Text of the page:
I have to be honest, though, I visibly flinched when he mentioned that he's currently working on Munchkin: The Trading Card Game. Seriously, I used to own the base set of Munchkin but dumped it after just one play. Maybe Eric and Kevin Wilson they can make a silk purse out of a sow's ear...but this is my skeptical face

So, if you wanna watch the entire Q&A, here she be:

     
The panel brought us right up to 5 pm. As soon as our asses were elevated staff and security began to root people out of the convention hall with rakes and cattle prods. So ended Day One. Chad and I still hadn't gotten to the other side of the room. Oh well, this would be a noble goal for...

DAY TWO

As we attacked the far side of the convention floor on Sunday morning I was delighted to come across Star Trek: Frontiers.


As a fan of space exploration games (and Star Trek-flavored ones in particular), this has been on my radar for quite some time. Even though the players were clearly engrossed in the game, a few of them were kind enough to gave me some insights.
  • First up, since it's a Vlaada Chvátil game it plays out a lot like Mage Knight...in spaaaaaace! I.E. technological improvements in Frontiers is kinda like the equivalent of magic in Mage Knight.
  • Second up, since it's a Vlaada Chvátil game it's not a "quick throw down and jump right into it" sort of affair. The play testers that day had a bunch of questions that weren't always being addressed by the rules. 
  • There are scenarios, but the one they were playing involved hunting through the galaxy for the Borg Cube. Hmmmm, the phrase "let sleeping dogs lie" kinda comes to mind. 
Nevertheless, as someone who unconditionally loves Fleet Captains, I'm super-stoked to try this game. I'm hoping that Vlaada uses some innovative Euro-style mechanics to bring this potentially rich IP to life in a less clunky and more intuitive fashion.

Next up Chad and I were fished in by the incredibly-alluring Everdark prototype. 


I mean, c'mon...look at this freakin' thing! Essentially it's a semi co-operative / semi-competitive maze game with four concentric tiers of moving circles. The upshot is that the illuminated city of Phos is being besieged by crushing darkness outside. Recently the guardian of the city died leaving a power vacuum. Players must drive back the encroaching darkness together to save the city but also distinguish themselves in the struggle in order to be the sole winner of the game.

Like many other co-ops, you have four actions that you can spend on various tasks for valuable rewards. Players must constantly weigh the cost of re-attempting tasks they've failed since the whole thing is under a huge time crunch. Even more interesting: you can spend actions to rotate a part of the board, constantly changing its configuration to help your partners or screw over your rivals. Fun!

A relative of the designer told us that the game is still a work in progress. Based on a constantly battery of play-testing, the rules are being tweaked to perfection and now they're looking at launching a Kickstarter sometime in August. I, for one, will have my eyes firmly glued on this unique and visually arresting design!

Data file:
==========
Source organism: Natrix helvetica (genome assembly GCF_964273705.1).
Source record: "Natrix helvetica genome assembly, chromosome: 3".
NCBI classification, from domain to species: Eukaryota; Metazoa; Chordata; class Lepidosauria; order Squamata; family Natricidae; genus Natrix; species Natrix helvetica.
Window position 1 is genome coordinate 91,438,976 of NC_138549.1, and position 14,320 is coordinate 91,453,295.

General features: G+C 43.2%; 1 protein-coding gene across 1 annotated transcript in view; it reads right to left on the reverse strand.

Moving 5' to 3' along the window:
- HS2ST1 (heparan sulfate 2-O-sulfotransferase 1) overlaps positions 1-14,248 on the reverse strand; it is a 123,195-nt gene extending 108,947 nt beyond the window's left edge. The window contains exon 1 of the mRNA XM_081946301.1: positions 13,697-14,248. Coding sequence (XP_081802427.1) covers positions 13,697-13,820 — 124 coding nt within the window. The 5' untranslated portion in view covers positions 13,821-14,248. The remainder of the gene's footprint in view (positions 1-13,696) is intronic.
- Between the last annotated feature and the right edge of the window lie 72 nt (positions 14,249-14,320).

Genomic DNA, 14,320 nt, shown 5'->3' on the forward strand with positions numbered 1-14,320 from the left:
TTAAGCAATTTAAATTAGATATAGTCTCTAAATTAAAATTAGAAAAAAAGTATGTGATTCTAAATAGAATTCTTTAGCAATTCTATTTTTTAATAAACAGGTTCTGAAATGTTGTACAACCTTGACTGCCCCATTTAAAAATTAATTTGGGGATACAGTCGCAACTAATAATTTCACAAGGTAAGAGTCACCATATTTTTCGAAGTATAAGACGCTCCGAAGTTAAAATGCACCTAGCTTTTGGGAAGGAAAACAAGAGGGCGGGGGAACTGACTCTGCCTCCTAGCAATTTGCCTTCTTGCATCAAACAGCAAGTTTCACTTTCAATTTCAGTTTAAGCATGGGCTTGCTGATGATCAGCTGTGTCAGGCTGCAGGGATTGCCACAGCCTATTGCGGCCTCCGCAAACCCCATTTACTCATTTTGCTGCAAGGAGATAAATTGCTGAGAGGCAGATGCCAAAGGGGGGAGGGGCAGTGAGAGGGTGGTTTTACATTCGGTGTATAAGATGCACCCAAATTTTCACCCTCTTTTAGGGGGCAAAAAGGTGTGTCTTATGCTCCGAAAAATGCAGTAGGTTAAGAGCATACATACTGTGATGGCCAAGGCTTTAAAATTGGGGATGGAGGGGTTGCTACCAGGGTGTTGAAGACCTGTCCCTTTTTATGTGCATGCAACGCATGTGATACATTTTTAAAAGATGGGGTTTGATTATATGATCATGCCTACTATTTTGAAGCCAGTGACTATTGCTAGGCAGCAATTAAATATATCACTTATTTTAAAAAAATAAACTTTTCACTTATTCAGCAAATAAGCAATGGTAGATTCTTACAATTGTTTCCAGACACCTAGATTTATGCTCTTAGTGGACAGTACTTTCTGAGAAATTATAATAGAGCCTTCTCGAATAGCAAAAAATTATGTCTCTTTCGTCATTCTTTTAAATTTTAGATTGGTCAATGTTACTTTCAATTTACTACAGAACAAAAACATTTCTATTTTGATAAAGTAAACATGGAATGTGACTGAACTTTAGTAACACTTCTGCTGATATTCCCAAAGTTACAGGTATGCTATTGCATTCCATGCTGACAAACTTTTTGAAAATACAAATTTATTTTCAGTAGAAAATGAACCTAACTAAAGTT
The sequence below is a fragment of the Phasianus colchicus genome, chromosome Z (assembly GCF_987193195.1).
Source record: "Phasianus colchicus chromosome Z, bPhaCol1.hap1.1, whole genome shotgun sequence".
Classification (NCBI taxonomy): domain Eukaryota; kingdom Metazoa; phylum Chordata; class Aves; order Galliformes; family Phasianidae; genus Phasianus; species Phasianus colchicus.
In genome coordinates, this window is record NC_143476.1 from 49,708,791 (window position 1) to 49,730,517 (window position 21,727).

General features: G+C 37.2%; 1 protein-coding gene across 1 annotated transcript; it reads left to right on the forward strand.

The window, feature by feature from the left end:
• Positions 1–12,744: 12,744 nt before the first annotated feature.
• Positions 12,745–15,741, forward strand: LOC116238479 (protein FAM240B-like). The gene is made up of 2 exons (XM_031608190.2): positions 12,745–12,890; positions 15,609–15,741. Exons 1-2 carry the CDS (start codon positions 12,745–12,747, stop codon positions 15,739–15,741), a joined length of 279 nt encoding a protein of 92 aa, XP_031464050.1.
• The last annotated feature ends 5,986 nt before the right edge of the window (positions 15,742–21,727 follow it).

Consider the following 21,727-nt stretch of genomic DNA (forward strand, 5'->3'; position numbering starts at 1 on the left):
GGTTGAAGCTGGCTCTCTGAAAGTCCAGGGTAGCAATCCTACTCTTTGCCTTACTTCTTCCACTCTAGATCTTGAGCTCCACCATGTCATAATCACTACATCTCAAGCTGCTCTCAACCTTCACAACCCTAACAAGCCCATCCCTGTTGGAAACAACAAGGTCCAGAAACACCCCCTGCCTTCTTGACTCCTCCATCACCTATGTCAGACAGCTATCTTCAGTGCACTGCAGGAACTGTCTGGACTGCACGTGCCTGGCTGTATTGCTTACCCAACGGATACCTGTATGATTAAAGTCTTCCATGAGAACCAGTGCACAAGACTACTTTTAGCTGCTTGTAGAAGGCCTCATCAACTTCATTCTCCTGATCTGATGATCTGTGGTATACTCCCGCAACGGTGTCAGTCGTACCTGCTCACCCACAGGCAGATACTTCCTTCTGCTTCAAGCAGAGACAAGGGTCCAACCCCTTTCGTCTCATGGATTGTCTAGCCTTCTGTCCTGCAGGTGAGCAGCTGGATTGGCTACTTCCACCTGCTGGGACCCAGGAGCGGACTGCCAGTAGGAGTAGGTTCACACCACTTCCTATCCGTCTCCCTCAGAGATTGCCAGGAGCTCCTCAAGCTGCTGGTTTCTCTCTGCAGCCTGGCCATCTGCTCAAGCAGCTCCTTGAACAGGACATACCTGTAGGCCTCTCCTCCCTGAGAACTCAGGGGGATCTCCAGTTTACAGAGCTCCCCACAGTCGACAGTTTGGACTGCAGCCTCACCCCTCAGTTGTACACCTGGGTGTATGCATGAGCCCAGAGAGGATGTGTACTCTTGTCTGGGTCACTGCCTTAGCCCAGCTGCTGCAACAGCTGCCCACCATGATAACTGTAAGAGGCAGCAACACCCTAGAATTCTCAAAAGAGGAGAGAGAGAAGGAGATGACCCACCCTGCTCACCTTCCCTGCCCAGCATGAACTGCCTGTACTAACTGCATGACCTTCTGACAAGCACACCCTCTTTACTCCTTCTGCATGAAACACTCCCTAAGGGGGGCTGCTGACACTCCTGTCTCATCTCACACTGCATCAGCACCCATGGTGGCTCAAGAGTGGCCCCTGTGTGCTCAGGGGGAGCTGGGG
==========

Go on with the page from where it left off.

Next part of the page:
Next up, Chad wanted to test drive the new game by Hive designer John Yianni, Tatsu.


Even though Chad was slightly bummed that one of John's helper monkeys, and not John himself, showed him how to play he still really enjoyed the experience. The game itself looks pretty sweet, kinda like backgammon on steroids.

Next up I went over to the Fantasy Flight booth to drool over the new Star Wars Armada minis.


It might be tough to see but what you're looking at are the Wave III's Flotillas, featuring two ships per base. This includes GR-75 Rebel transports and Imperial Gozanti-class assault carriers which allow you to do super-handy Fleet Support upgrades.

Also present are two Wave IV ships, namely the Interdictor-class Imperial Cruiser which sacrifices raw armament for the ability to impede your opponent's moves during the battle. Also shown is the Mon Calamari Liberty-Class Star Cruiser which gives the Rebels some badly-needed firepower. 

I also spent considerable time smearing up the X-Wing display. "Sanjay to the Fantasy Flight booth with the Windex!"


Given my irrational bounty hunter fetish I'm definitely gonna pick up IG-88's IG-2000, Bossk's ship the Hound's Tooth and Dengar's Punishing One. But I'm also adamant in limiting my X-Wing fleet to ships only shown on-screen in the classic trilogy. I have zero interest in that crappy-looking prequel scow the ARC-170, the Special Forces T.I.E. from The M'eh Awakens, as well as the Protectorate Starfighter and the Shadow Caster from the Rebels cartoon.

Hey, if you're interested, more power to ya. For me, I gotta draw a line in the sand somewhere.

Later in the day I was tickled pink to run into James Raggi, designer of the Olde Skool Renaissance RPG system Lamentations of the Flame Princess. This gave me a chance to pick up a copy of the new, super-slick looking "Rules & Magic" core rule book and find out from James that the Procedures and Inspirations book for Game Referees is coming down the pike via an ambitious IndieGoGo campaign.